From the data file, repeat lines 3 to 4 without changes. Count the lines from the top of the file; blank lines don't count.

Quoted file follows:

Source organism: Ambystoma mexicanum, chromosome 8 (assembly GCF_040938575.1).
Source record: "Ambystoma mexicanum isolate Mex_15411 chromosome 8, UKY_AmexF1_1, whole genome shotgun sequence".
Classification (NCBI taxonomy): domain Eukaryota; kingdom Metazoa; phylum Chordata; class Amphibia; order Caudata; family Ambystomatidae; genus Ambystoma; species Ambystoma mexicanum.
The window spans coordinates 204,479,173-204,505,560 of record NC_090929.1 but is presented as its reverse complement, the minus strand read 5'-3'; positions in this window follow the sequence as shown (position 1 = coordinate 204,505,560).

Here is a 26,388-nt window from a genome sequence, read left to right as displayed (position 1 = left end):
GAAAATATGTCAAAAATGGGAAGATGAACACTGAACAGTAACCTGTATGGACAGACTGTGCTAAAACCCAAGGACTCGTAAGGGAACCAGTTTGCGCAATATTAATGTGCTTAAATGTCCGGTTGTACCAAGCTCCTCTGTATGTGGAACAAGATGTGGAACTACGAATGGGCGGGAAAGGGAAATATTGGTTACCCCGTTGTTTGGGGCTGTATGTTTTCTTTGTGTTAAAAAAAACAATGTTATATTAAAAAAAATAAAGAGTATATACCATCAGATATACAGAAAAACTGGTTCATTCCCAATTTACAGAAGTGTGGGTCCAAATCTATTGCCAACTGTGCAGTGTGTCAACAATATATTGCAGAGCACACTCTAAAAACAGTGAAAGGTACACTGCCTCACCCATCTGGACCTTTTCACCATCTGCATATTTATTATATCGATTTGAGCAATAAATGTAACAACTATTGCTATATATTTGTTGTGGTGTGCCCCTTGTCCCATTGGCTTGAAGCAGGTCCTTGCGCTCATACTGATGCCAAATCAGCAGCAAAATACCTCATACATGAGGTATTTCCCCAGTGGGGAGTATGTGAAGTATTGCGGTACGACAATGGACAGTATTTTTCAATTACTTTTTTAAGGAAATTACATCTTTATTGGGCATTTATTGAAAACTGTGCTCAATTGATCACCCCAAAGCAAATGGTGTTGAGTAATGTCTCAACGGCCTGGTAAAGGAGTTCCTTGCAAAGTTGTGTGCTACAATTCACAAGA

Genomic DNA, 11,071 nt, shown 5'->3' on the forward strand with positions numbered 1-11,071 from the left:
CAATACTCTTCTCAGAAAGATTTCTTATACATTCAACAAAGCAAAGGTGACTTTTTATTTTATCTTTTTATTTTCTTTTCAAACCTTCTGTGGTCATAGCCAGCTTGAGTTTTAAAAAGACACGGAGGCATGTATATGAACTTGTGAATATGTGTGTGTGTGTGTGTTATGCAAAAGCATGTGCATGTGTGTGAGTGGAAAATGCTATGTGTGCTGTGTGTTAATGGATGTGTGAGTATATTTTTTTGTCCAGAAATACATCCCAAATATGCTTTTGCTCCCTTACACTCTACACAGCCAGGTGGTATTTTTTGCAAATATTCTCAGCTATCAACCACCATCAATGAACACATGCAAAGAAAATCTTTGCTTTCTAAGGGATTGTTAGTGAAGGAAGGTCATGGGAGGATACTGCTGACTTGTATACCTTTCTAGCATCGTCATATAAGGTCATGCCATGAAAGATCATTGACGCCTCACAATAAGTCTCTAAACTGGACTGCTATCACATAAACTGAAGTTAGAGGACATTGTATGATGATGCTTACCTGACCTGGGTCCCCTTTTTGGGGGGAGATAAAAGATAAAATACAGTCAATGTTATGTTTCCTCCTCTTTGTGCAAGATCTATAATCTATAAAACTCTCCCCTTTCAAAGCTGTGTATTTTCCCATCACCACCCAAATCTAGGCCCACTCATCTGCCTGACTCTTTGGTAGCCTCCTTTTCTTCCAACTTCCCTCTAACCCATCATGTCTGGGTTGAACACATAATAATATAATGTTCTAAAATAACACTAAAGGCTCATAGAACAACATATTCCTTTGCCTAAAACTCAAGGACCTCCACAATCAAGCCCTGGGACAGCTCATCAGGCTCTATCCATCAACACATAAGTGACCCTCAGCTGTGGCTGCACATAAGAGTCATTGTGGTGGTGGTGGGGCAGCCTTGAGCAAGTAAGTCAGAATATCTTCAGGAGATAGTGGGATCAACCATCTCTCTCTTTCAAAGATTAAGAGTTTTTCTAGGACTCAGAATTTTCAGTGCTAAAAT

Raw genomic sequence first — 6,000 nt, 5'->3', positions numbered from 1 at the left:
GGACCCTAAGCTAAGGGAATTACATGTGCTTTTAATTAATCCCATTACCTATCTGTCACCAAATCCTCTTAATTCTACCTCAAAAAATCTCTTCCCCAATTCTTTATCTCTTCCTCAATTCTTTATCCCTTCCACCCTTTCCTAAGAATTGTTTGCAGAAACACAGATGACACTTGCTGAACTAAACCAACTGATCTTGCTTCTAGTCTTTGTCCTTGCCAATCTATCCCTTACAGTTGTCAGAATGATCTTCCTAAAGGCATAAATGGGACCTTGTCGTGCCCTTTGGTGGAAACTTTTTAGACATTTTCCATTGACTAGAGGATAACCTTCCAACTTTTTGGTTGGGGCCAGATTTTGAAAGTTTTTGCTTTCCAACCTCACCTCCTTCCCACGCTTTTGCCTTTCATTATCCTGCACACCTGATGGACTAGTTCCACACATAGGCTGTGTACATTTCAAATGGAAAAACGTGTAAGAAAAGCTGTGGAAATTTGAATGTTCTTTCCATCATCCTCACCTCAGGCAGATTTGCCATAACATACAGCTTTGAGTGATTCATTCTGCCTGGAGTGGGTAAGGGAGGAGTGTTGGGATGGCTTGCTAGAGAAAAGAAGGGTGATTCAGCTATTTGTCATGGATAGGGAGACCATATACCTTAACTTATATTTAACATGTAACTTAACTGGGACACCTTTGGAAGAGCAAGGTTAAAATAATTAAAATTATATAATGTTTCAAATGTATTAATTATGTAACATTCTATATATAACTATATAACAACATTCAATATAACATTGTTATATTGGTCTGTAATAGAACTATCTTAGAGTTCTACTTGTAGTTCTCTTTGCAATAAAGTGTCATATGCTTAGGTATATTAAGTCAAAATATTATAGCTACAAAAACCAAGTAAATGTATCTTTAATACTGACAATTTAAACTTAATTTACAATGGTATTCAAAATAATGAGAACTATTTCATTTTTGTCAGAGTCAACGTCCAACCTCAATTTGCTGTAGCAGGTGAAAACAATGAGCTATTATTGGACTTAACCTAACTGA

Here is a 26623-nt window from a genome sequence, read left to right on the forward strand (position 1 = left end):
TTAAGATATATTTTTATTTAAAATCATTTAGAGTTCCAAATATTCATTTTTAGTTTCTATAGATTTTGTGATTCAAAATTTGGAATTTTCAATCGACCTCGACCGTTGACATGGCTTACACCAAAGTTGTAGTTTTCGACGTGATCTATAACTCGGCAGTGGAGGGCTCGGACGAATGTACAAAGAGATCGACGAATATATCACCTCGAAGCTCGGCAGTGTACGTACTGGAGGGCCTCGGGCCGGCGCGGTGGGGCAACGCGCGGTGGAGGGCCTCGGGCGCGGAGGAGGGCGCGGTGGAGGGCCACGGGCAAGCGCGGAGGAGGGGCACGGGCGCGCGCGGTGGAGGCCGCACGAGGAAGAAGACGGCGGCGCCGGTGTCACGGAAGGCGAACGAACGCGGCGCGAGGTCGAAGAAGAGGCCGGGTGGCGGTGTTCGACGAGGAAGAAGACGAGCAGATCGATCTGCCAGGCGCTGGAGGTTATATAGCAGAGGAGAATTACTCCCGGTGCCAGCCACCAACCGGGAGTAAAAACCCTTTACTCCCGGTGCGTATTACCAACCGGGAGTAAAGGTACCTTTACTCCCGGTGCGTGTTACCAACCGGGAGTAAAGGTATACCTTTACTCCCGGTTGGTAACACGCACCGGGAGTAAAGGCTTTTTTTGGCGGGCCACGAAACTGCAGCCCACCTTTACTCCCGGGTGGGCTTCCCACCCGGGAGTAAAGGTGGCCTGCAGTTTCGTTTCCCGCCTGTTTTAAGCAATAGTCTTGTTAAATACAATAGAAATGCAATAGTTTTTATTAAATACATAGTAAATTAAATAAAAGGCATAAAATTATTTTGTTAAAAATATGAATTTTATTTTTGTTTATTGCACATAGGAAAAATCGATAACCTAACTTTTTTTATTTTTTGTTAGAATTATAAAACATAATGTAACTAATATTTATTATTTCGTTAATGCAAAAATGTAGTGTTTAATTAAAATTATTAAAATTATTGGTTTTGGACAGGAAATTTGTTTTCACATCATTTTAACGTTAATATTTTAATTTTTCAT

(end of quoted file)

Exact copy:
Classification (NCBI taxonomy): domain Eukaryota; kingdom Metazoa; phylum Chordata; class Amphibia; order Caudata; family Ambystomatidae; genus Ambystoma; species Ambystoma mexicanum.
The window spans coordinates 204,479,173-204,505,560 of record NC_090929.1 but is presented as its reverse complement, the minus strand read 5'-3'; positions in this window follow the sequence as shown (position 1 = coordinate 204,505,560).